GAMBIA HAS DECIDED

Gambia’s new president has been sworn in at an embassy in Senegal because the old one won’t leave

Quartz africa
Quartz africa

Gambian citizens did not get to witness first-hand one of the most important democratic transitions in their country. Adama Barrow, who defeated the country’s longtime leader Yahya Jammeh at the polls in December, was sworn in as president of the Gambia in a makeshift inauguration ceremony today at the Gambian embassy in Dakar, Senegal.

Dressed in all white, Barrow took his oath of office in a short ceremony in front of a small group of dignitaries and his family. “There are no losers in this election,” he said, speaking afterwards. “This is a victory for the Gambian nation. Power belongs to the people in the Gambia.”

Jammeh remained in the statehouse in Banjul, Gambia’s capital, where he has refused to cede power, leaving the small West African nation in a state of uncertainty that observers fear could descend into violence. Barrow has remained in Senegal for most of the last week out of concerns for his safety.

In some parts of the country, Gambians took to the streets after the ceremony, honking car horns and chanting “New Gambia.” “People are pouring into the streets. They are happy and so joyous right now,” Lamin Ceesay, a former police officer in Banjul who left the capital for the nearby town of Latrikunda, told Quartz.

Neighboring countries as well as Gambian citizens have prepared for the worst. Senegalese troops mobilized by the Economic Community of West African Countries (ECOWAS) that have been waiting at the Gambian border have now entered the country, after the United Nations Security Council voted to back ECOWAS‘ efforts to remove Jammeh if he does not step down.

Thousands of tourists have evacuated the country. Senegal, which all but surrounds Gambia, expects 100,000 refugees, according to the United Nations High Commissioner for Refugees. More than 20,000 Gambians have already fled the country. Those left in the country have been tensely awaiting Barrow’s swearing in, in hopes that as president and commander in chief of the military he can force an end to the political crisis.

Cars line up at the border post check point in Seleki, Senegal, at the border with Gambia
Fleeing. (Reuters/Emma Farge)

According to Amnesty International, security forces loyal to Jammeh have been arresting officers suspected of supporting the opposition, youths selling T-shirts with the phrase “Gambia has decided,” in reference to the December election, and other opposition supporters.

“I am uncertain what will happen, but one thing I know is that the outgoing president is unpredictable and unreliable,” Ceesay said. He added,”Gambians are ready to face their fate and regain their country.”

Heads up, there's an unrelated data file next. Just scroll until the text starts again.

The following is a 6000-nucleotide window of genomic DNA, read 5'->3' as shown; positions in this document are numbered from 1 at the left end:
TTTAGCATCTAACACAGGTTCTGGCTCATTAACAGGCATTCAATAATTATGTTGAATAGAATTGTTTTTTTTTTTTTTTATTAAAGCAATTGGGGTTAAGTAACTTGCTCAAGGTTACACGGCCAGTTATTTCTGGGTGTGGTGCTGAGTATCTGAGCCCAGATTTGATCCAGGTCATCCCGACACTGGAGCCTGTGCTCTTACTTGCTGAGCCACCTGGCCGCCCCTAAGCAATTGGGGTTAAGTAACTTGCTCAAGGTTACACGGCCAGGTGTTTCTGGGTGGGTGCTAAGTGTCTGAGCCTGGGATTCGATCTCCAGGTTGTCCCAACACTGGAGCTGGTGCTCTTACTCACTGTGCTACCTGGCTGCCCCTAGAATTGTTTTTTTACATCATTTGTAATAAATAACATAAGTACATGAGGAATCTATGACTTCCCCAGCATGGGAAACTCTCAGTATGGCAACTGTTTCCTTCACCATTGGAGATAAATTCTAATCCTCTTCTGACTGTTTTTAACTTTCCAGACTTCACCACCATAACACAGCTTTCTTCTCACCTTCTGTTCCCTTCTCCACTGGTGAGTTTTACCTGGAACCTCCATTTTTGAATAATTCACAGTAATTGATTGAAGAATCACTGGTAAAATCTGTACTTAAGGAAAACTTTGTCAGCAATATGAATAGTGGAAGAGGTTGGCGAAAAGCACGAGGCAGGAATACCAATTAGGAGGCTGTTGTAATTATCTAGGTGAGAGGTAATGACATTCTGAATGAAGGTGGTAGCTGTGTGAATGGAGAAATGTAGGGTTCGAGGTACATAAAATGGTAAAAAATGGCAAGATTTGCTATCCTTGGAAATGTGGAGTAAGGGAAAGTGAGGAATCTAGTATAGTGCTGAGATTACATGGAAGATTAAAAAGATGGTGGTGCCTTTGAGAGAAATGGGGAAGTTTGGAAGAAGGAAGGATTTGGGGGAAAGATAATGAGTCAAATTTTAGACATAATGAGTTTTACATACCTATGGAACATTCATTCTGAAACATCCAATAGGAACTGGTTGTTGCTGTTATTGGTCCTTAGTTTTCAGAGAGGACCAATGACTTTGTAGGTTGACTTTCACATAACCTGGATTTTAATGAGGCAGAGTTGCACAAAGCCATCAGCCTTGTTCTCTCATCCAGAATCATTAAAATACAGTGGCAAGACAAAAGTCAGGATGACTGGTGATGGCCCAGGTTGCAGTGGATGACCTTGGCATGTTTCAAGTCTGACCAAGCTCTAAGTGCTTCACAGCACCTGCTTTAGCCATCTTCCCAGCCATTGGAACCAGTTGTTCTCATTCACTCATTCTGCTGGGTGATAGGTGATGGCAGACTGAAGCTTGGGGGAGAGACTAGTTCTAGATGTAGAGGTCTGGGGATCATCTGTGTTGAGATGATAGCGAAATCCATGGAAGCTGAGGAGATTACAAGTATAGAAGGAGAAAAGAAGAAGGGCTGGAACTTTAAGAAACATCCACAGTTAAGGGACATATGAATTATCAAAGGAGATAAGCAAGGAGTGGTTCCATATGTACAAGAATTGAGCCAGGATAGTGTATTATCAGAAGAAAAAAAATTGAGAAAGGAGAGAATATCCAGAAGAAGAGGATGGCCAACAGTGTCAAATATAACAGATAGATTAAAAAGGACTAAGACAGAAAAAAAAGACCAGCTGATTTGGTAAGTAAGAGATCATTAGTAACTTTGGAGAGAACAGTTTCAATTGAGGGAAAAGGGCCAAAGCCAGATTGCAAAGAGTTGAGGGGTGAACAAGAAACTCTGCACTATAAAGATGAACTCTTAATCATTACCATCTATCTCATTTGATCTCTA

The fate of Gambia has hung in the balance over the last few months as Jammeh, who had initially conceded the presidential election to Barrow on live television, has called for new elections. The eccentric leader, who once claimed to have cured AIDS with herbs and promised to quit the International Criminal Court, has refused to step down after 22 years in office, despite defections of eight of his own senior officials, including his vice president, and condemnation from the international community and other African leaders.

An empty road is seen a day after President Jammeh's mandate expired, in Banjul
The Gambia’s capital of Banjul was empty for most of the day before Barrow’s inauguration. (Reuters/Afolabi Sotunde)

Instead, Jammeh has declared a state of emergency across the country, which human rights observers fear is an excuse to detain more potential opponents. He also won parliament’s approval to extend his term by 90 days.

Still, the international community is applying pressure. The African Union has said that it would stop recognizing Jammeh as the president of the Gambia as of today. Botswana has announced that it no longer recognizes Jammeh as Gambia’s president. China, which recently reestablished ties with the country, called for “cool headedness” and for all parties to “attach importance to the interests of the people and country.”

 “Gambians are ready to face their fate and regain their country.” Instability could still be avoided. Gambia’s army chief said yesterday that he won’t involve the country’s military in a fight with ECOWAS troops, according to AFP. “This is a political dispute,” Ousman Badjie, the chief of defense staff, said. “I am not going to involve my soldiers in a stupid fight. I love my men.”

Mauritania’s president Mohamed Ould Abdel Aziz met with Jammeh in Gambia yesterday, reporting afterwards that he is “less pessimistic” that Jammeh will work on a peaceful solution. Jammeh may be negotiating an amnesty agreement with Aziz, according to Bloomberg.

The president of the UN Security Council, Olof Skoog, said in a briefing last night that members had expressed “serious concern” about the extension of Jammeh’s term as well as worries that the time for diplomacy and mediation is running out.

“I think there’s the sense that the whole situation rests within the hands of one person, and it’s up to that person, the outgoing president of Gambia, to draw the right conclusions and to avoid any further escalation of the situation,” he said.

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